We finish our tour around the 2020 NFL season with the Washington Football Team. Or, as they repeatedly showed they should be called, Washington Team Football (WTF). Washington Football Team ended up as the king of the trash heap we know as the NFC East. They ended up starting four different quarterbacks over the course of the season. It was a year filled with stories for Washington, some good (Ron Rivera and Alex Smith) and some bad (whatever went on with Dwayne Haskins and Dan Snyder). But, there is plenty to remember about the Washington Football Team going forward. What should we remember from their 2020 season as we head into 2021 fantasy football drafts?
What to Remember from the 2020 Washington Football Team Season
- If we talk Washington, we have to talk Antonio Gibson. Gibson raised a lot of hackles in haters’ hearts this offseason because of his limited college workload. I was one of those haters. He had 77 touches across two years in Memphis, and just 93 touches across two seasons in junior college. But, it didn’t matter. He crossed that threshold in week twelve. Washington wanted to run him into the ground… and they did. The season’s RB13 ended up with over sixteen touches in six games. He scored over 18 fantasy points in five of them. After week nine, excluding the game he left with an injury, he had at least 17 touches in four-of-five games.
- No tight end had five targets in every game for sixteen games. Travis Kelce didn’t play sixteen games, but he also had just three targets in week seven. Two tight ends had at least four targets in sixteen games: Darren Waller and Logan Thomas. Logan Thomas was an example of the “right process, wrong results” for about half of the year. We saw it. We saw the consistent targets and the role in the red zone, it just didn’t cash through… until it did. After Washington’s week eight bye, he went under five targets in a game once. In this span, he ended up averaging 10.2 HPPR points per game, which would have been TE4 over the course of the whole season. Logan Thomas is the de facto possession receiver in Washington. If he goes outside the top-eight in 2021 drafts, snatch him up.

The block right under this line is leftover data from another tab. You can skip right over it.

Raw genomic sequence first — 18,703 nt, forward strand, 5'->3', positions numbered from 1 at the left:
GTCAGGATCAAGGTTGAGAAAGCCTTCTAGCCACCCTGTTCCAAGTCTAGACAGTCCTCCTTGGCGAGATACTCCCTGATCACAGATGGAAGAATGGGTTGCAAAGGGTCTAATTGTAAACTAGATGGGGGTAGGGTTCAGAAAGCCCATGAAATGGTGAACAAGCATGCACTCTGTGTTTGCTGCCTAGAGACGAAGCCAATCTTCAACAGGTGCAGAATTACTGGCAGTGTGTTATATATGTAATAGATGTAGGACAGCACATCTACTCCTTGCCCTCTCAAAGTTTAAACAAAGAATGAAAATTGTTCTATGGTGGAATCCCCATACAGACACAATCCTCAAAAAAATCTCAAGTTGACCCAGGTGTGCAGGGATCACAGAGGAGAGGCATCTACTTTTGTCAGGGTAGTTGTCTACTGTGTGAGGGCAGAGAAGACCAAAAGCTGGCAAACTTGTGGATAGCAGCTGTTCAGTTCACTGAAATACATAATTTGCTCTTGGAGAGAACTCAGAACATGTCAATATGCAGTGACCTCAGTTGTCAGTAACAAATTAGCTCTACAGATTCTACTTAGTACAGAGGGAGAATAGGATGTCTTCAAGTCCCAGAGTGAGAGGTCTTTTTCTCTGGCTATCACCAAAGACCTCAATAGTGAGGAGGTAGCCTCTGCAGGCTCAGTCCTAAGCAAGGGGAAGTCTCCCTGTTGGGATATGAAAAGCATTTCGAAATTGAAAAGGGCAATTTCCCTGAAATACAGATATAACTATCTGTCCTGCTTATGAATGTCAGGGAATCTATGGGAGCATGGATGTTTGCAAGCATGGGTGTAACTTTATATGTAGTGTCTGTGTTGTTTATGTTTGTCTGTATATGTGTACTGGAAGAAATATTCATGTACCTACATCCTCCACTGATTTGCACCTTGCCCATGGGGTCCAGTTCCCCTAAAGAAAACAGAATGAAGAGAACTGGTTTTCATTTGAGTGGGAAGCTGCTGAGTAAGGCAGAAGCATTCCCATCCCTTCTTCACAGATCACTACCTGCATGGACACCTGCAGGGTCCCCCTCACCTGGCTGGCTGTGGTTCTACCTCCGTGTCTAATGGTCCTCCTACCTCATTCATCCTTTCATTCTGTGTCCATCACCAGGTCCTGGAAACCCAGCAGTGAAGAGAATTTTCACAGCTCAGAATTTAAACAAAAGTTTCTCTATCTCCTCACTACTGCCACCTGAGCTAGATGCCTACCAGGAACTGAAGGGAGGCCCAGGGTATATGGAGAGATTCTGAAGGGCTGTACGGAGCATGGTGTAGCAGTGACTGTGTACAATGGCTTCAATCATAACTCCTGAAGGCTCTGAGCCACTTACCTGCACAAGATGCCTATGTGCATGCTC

- It was an up-and-down season for Terry McLaurin, who ended the year with 1,118 yards and four touchdowns, on a 65% catch rate. He also did this with three different quarterbacks: Kyle Allen, Alex Smith, and Dwayne Haskins. McLaurin averaged the most fantasy points and the highest target share and depth of target with Kyle Allen. He had his best yards after the catch with Dwayne Haskins, as well as his highest yards per game. With Alex Smith, he had his most efficient receiving numbers (0.96 RACR) and his lowest targets per game. Throughout all of this, there is not a split where he paced out to fewer than 980 yards. He’s a budding superstar, and it doesn’t matter who is behind center, he will produce.
- Speaking of the quarterbacks throwing to Terry McLaurin, there was literally no fantasy value to glean from the Washington Football Team in one-quarterback leagues. When I say literally no value, I mean that Alex Smith, Kyle Allen, and Dwayne Haskins combined for zero QB1 weeks. There was a lot of QB roulette there due to injury and ineffectiveness, but the highest-ranking QB each week averaged a finish of QB 23.8. So the worst possible starting-caliber quarterback in a 2QB league. Haskins finished inside the top-twenty once, as did Alex Smith. Kyle Allen lapped them, finishing as a top-20 QB twice this season. They averaged 13.4 fantasy points per game this year… and they weren’t last: both MetLife Stadium Teams (the Jets and Giants) averaged fewer than 13.4 QB fantasy points per game this season.
- You can’t tell the story of the 2020 Washington Football Team without talking about D. McKissic. He had five targets in week one, then zero, then four. “Oh that’s interesting,” you probably thought. Then, he had 22 targets in three weeks and we were off to the races. He became the premiere PPR cheat code running back in the mold of a Danny Woodhead or James White: a guy who had a ton of value come not from yards, but from receptions. He ended the year as RB17 in PPR and RB34 in non-PPR scoring. His 80 catches ranked second at the position, and represented 41.8% of his fantasy points in PPR, the most for any running back with at least 100 touches. Obviously, this means he had the biggest percentage difference between PPR and non-PPR scoring among all running backs, scoring just 79% of his PPR fantasy points in non-PPR scoring.
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Image Source: https://upload.wikimedia.org/wikipedia/commons/0/09/Antonio_Gibson_touchdown.jpg under CC BY SA 2.0